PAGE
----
• If your goal is to keep your monthly payment low, then opt for a longer-term loan, which will allow you to make smaller payments over time. While long-term loans are great for lowering your monthly payment, however, they increase the number of total payments and result in more interest than short-term mortgages.
    • On the reverse side, short-term mortgages have higher monthly payments but less total interest. Either way, the important decision is choosing the term that allows you to remain within your budget and keep your financial goals on track!
  • Find the right mortgage lender. All too often, first-time homebuyers make the mistake of stopping their mortgage search after being approved by one lender. Instead, take the time to reach out to multiple lenders and determine who can offer the best rate. By being selective, you could save thousands of dollars over the life of your loan.
  • Get preapproved by your top lenders. After you’ve decided which lenders you’re most interested in working with, show sellers you’re serious by getting preapproved for a loan. A preapproval letter shows that a lender has researched your credit and financial history and determined they’d be willing to offer you a mortgage loan.
 

Choose the Right Insurance

Once you’ve built your budget, boosted your score, and finished your mortgage research, it’s time to close on your dream home!

 

As part of the closing process, you’ll be required to purchase homeowners insurance. Like mortgage lenders, several companies offer homeowners insurance with different rates and benefits. Take the time to research which insurance plan is right for you to ensure you’re receiving the best protection.

 

If you could use some expert help, reach out to SouthEast Insurance Services1. Their experienced representatives can compare rates from more than 40 major lenders to be sure you’re getting the most for your money. Visit them here to learn more to receive a complimentary, no-obligation quote.

 

Congratulations! You’ve done your research and found a dream home within your budget. With our first-time house hunter tips, you’ve also built your credit and received competitive rates on your mortgage and insurance. Now, it’s time to enjoy the home you’ve worked so hard for.

 

At ELFI, we’re proud to support your financial goals and are here to help you along every step of the way. Check back soon for new blog posts, and happy house hunting!

 
 

Notice About Third Party Websites: Education Loan Finance by SouthEast Bank is not responsible for and has no control over the subject matter, content, information, or graphics of the websites that have links here. The portal and news features are being provided by an outside source – the bank is not responsible for the content. Please contact us with any concerns or comments.

 

1SouthEast Insurance Services Products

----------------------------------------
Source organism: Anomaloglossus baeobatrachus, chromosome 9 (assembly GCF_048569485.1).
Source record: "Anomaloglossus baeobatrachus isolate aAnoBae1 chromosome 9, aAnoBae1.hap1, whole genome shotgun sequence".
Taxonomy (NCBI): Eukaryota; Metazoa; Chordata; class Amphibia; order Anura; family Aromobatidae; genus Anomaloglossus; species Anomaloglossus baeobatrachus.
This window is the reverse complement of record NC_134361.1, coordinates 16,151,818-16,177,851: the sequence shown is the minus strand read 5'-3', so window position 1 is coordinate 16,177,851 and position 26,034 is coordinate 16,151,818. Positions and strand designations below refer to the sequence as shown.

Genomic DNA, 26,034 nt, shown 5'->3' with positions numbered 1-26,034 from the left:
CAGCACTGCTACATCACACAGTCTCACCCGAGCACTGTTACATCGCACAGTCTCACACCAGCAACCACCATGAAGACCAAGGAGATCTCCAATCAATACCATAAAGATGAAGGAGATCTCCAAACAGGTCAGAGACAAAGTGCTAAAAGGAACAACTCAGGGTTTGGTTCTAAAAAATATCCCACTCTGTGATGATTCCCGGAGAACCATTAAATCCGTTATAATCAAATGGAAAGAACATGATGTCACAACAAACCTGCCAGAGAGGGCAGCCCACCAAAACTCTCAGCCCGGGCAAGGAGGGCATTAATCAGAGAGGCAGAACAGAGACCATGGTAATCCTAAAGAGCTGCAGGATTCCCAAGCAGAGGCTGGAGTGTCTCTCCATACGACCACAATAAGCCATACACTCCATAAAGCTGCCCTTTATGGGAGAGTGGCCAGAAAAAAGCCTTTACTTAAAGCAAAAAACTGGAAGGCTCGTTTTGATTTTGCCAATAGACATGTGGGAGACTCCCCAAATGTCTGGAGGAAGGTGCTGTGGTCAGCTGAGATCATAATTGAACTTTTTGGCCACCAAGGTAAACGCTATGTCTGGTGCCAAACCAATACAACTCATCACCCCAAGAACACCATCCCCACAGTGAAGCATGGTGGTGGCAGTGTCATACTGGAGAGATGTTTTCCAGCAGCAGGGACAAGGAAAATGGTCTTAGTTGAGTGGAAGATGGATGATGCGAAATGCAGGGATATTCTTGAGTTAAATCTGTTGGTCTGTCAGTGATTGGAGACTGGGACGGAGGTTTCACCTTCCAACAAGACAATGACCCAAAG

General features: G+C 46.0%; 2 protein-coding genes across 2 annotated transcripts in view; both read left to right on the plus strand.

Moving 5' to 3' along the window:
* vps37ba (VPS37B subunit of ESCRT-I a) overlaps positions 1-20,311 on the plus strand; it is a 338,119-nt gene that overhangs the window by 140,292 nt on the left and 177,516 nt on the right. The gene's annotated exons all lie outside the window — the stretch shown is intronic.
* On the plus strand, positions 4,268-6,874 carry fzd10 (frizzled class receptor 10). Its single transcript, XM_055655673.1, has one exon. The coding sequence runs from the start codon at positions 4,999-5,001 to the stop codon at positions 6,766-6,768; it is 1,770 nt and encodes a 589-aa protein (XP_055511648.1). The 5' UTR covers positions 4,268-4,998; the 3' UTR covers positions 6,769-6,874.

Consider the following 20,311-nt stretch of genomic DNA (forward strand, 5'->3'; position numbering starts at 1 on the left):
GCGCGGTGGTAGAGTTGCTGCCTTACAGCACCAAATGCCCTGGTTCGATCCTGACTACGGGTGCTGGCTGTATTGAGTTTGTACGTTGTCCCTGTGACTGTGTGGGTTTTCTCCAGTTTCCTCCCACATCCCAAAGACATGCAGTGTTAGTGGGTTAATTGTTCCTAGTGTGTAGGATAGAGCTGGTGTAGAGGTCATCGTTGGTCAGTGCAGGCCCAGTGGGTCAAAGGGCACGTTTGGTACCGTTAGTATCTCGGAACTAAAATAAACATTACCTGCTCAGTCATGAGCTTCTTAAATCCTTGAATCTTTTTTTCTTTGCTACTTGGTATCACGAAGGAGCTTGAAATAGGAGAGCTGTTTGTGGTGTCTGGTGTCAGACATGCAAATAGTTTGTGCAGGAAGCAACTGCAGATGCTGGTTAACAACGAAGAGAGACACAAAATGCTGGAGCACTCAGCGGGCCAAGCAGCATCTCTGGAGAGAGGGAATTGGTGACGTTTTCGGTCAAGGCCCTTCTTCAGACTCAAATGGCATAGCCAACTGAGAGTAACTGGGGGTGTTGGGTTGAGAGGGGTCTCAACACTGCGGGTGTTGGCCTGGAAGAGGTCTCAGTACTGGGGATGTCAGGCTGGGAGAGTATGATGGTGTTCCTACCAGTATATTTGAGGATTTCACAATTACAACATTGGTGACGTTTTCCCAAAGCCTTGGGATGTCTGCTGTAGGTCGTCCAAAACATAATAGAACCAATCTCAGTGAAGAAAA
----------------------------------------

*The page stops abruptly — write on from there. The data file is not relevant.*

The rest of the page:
• are not a deposit
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  • are not insured by any federal government agency
  • are not guaranteed by the bank
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Insurance products are not insured by FDIC or any Federal Government Agency; are not a deposit of, or guaranteed by the Bank or any Bank Affiliate; and may lose value. Any insurance required as a condition of the extension of credit by SouthEast Bank need not be purchased from our Agency but may, without affecting the approval of the application for an extension of credit, be purchased from an agent or insurance company of the customer's choice.

2020-07-13
How to Save for Retirement While Making Student Loan Payments

If you have student loans, you know how your debt can affect your ability to pursue your other financial goals, especially saving for retirement.    According to a recent survey by TIAA, 84% of responding adults said that their student loans negatively impacted the amount they were able to save for retirement. For those who aren’t saving for retirement at all, 26% said their student loan balances were why they couldn’t afford to do so.    However, putting off saving for your retirement is a costly mistake. It’s important to balance saving for your future with paying down student loan debt now. If you’re struggling to manage both priorities, here’s how to save for retirement while keeping up with your loan payments.  

Why you need to save for retirement now

When it comes to saving for retirement, the earlier you begin saving, the better. Compound interest and the power of annual returns can help your money grow over time. The longer you wait to start saving for retirement, the more you’ll have to invest your own money to have enough saved to retire comfortably.   For example, let’s say Jen begins saving for retirement at the age of 25. She contributes $250 per month into her retirement account, and her average annual return is 9%. By the time Jen reaches the age of 67, she’s contributed just $126,000 into the account, but her retirement account is worth $1,406,746.   By contrast, Jen’s friend Stephanie puts off saving for retirement until she pays off her student loans and doesn’t start contributing to her retirement until she’s 35. She starts putting $500 per month toward her retirement fund — double what Jen contributes each month. Like Jen, Stephanie earns an average annual return of 9%, but by the age of 67, her retirement fund is worth only $1,108,257. Stephanie contributed $192,000 of her own money — nearly $70,000 more than Jen — but her retirement account is worth approximately $300,000 less than Jen’s because Stephanie got a later start.   Chart showing the impact of saving for retirement earlier